The Stream, a River, a Torrent, This Puddle, the Sea

'Jimmy's Fairy Tale,' by Woodford Yang on Flickr

[Image: “Jimmy’s Fairy Tale,” by Woodford Yang. Found it on Flickr (used here under a Creative Commons license). The artist/photographer — the user who posted it, anyhow — offers absolutely no context for it: where it was taken, what it depicts, who “Jimmy” might be/have been… nothing at all. (The user profile indicates that he is based in Taipei, and I found numerous references to that exact name around the Web; but I really have no details to offer.) Whatever it “means,” I like that the train’s label — referring to van Gogh’s painting, presumably, or to the Don McLean song about it — echoes (or is echoed in) those softly glowing overhead lights.]

From whiskey river (italicized portion):

Critics who treat adult as a term of approval, instead of as a merely descriptive term, cannot be adult themselves. To be concerned about being grown up, to admire the grown up because it is grown up, to blush at the suspicion of being childish; these things are the marks of childhood and adolescence. And in childhood and adolescence they are, in moderation, healthy symptoms. Young things ought to want to grow. But to carry on into middle life or even into early manhood this concern about being adult is a mark of really arrested development. When I was ten, I read fairy tales in secret and would have been ashamed if I had been found doing so. Now that I am fifty I read them openly. When I became a man I put away childish things, including the fear of childishness and the desire to be very grown up…

A critic not long ago said in praise of a very serious fairy tale that the author’s tongue “never once got into his cheek.” But why on earth should it?—unless he had been eating a seed-cake. Nothing seems to me more fatal, for this art, than an idea that whatever we share with children is, in the privative sense, “childish” and that whatever is childish is somehow comic. We must meet children as equals in that area of our nature where we are their equals. Our superiority consists partly in commanding other areas, and partly (which is more relevant) in the fact that we are better at telling stories than they are. The child as reader is neither to be patronized nor idolized: we talk to him as man to man. But the worst attitude of all would be the professional attitude which regards children in the lump as a sort of raw material which we have to handle.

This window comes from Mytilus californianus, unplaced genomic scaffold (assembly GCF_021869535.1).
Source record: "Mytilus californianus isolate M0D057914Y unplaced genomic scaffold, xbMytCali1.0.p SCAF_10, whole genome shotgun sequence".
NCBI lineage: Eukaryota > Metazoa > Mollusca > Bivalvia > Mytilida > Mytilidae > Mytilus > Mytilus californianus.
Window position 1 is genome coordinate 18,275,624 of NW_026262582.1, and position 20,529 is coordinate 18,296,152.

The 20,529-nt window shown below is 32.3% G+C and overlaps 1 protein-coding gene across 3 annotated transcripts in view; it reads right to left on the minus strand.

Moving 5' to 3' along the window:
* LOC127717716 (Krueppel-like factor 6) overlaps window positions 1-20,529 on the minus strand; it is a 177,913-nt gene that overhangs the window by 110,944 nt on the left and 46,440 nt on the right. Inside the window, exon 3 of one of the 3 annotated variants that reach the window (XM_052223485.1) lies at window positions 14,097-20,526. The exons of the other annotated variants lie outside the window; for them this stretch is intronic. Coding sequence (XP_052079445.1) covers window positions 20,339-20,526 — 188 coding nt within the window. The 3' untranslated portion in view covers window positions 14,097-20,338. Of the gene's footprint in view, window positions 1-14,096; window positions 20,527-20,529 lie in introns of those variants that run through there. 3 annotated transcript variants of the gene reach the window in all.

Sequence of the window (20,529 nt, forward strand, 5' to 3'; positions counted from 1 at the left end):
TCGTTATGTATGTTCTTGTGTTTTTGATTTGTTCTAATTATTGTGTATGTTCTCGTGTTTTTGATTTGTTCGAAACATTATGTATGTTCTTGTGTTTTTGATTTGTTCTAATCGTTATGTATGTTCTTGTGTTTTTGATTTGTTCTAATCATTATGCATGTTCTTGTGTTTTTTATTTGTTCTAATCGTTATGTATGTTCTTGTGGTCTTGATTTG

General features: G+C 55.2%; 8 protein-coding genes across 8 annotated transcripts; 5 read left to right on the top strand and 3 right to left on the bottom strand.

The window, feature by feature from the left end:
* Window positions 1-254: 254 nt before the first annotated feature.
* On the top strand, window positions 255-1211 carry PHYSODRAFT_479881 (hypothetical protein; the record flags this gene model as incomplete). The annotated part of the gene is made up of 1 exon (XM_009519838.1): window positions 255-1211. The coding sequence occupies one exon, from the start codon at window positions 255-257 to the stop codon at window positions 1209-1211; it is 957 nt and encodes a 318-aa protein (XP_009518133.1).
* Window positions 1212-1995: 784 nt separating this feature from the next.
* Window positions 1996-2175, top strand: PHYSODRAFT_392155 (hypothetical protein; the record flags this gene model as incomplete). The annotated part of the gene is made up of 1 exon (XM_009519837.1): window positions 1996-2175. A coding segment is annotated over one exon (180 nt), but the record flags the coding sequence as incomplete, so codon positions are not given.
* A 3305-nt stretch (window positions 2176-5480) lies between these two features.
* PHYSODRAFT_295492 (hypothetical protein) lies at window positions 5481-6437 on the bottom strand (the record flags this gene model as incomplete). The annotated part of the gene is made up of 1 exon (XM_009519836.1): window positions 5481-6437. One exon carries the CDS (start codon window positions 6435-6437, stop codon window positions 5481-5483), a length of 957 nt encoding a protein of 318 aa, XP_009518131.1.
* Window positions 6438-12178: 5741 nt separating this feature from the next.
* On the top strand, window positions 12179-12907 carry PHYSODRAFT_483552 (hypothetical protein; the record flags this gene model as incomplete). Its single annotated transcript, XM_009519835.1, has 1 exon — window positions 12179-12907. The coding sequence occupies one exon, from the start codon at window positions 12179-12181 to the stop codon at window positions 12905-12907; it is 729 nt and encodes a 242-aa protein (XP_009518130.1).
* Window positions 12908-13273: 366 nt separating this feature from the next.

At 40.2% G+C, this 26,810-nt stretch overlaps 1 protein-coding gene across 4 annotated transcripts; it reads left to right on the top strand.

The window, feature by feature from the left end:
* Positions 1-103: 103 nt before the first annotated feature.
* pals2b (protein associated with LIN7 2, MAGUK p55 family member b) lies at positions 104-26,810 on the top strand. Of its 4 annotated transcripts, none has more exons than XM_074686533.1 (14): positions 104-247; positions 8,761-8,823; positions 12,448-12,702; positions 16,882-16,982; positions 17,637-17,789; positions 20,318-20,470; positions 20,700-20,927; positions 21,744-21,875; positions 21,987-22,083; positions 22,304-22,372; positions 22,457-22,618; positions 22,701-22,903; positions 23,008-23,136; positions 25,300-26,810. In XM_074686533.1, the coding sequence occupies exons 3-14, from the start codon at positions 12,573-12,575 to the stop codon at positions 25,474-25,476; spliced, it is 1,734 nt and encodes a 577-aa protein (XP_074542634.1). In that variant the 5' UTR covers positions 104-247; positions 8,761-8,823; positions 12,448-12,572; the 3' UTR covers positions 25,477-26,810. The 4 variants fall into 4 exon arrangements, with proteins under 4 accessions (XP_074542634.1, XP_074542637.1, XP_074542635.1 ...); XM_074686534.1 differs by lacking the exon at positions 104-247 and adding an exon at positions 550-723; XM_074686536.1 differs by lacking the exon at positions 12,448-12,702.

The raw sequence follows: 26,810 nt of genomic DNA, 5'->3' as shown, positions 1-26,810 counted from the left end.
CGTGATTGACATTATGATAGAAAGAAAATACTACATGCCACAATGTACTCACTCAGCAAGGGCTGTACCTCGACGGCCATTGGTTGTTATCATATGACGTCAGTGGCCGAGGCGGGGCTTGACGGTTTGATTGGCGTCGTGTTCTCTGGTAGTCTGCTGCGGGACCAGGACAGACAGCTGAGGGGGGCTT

(C. S. Lewis [source])

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Unknowns, Unseens, Unstateds, Undones

Vincent Van Gogh: 'A Pair of Shoes' (1886)

[Image: A Pair of Shoes (1886), by Vincent Van Gogh. See the note at the foot of this post.]

From whiskey river:

We live in a huge net and web of being, human and non-human and we have obligations towards it but the only way to fulfill them is by doing it from the inside. Not from the head, not from what we’re told to do, but to discover for ourselves what needs doing and then start doing it.

(Jane Hirshfield [unconfirmed source])

and (italicized stanzas, following epigraph):

Mon Semblable

“No man has ever dared to describe himself as he truly is.”
-Albert Camus

I like things my way
every chance I get.
A limit doesn’t exist

when it comes to that.
But please, don’t confuse
what I say with honesty.

Isn’t honesty the open yawn
the unimaginable love
more than truth?

Anonymous among strangers
I look for those
with hidden wings,

and for scars
that those who once had wings
can’t hide.

Though I know it’s unfair,
I reveal myself
one mask at a time.

Does this appeal to you,
such slow disclosures,
a lifetime perhaps

of almost knowing one another?
I would hope you, too,
would hold something back,

and that you’d always want
whatever unequal share
you had style enough to get.

Altruism is for those
who can’t endure their desires.
There’s a world

as ambiguous as a moan,
a pleasure moan
our earnest neighbors

might think a crime.
It’s where we could live.
I’ll say I love you,

which will lead, of course,
to disappointment,
but those words unsaid

poison every next moment.
I will try to disappoint you
better than anyone ever has.

(Stephen Dunn [source])

and:

The key question isn’t “What fosters creativity?” But it is why in God’s name isn’t everyone creative? Where was the human potential lost? How was it crippled? I think therefore a good question might not be why do people create? But why do people not create or innovate?

We have got to abandon that sense of amazement in the face of creativity, as if it were a miracle that anybody created anything.

(Abraham Maslow [unconfirmed source])

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